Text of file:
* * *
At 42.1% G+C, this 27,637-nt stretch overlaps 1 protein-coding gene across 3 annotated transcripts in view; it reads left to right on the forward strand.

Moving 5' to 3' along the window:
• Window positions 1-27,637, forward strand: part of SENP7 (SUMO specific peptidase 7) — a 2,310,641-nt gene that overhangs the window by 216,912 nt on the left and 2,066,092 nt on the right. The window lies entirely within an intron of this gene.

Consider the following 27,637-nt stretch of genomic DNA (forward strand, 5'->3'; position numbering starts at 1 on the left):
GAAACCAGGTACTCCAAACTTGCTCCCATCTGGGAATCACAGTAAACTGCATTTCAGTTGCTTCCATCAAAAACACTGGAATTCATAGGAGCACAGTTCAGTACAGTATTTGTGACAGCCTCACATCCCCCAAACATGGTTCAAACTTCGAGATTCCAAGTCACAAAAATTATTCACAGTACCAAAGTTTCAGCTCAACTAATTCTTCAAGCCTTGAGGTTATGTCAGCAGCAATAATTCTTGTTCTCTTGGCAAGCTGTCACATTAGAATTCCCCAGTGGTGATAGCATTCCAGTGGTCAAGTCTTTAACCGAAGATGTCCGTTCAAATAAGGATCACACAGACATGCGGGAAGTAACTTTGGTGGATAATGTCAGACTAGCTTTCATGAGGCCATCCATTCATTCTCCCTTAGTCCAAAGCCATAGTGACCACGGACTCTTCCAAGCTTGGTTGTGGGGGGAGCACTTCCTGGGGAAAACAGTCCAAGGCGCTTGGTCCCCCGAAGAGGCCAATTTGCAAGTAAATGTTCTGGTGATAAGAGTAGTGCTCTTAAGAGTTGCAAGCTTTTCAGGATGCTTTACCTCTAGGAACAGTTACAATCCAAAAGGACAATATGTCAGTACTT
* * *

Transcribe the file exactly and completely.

At 42.1% G+C, this 27,637-nt stretch overlaps 1 protein-coding gene across 3 annotated transcripts in view; it reads left to right on the forward strand.

Moving 5' to 3' along the window:
• Window positions 1-27,637, forward strand: part of SENP7 (SUMO specific peptidase 7) — a 2,310,641-nt gene that overhangs the window by 216,912 nt on the left and 2,066,092 nt on the right. The window lies entirely within an intron of this gene.

Consider the following 27,637-nt stretch of genomic DNA (forward strand, 5'->3'; position numbering starts at 1 on the left):
GAAACCAGGTACTCCAAACTTGCTCCCATCTGGGAATCACAGTAAACTGCATTTCAGTTGCTTCCATCAAAAACACTGGAATTCATAGGAGCACAGTTCAGTACAGTATTTGTGACAGCCTCACATCCCCCAAACATGGTTCAAACTTCGAGATTCCAAGTCACAAAAATTATTCACAGTACCAAAGTTTCAGCTCAACTAATTCTTCAAGCCTTGAGGTTATGTCAGCAGCAATAATTCTTGTTCTCTTGGCAAGCTGTCACATTAGAATTCCCCAGTGGTGATAGCATTCCAGTGGTCAAGTCTTTAACCGAAGATGTCCGTTCAAATAAGGATCACACAGACATGCGGGAAGTAACTTTGGTGGATAATGTCAGACTAGCTTTCATGAGGCCATCCATTCATTCTCCCTTAGTCCAAAGCCATAGTGACCACGGACTCTTCCAAGCTTGGTTGTGGGGGGAGCACTTCCTGGGGAAAACAGTCCAAGGCGCTTGGTCCCCCGAAGAGGCCAATTTGCAAGTAAATGTTCTGGTGATAAGAGTAGTGCTCTTAAGAGTTGCAAGCTTTTCAGGATGCTTTACCTCTAGGAACAGTTACAATCCAAAAGGACAATATGTCAGTACTT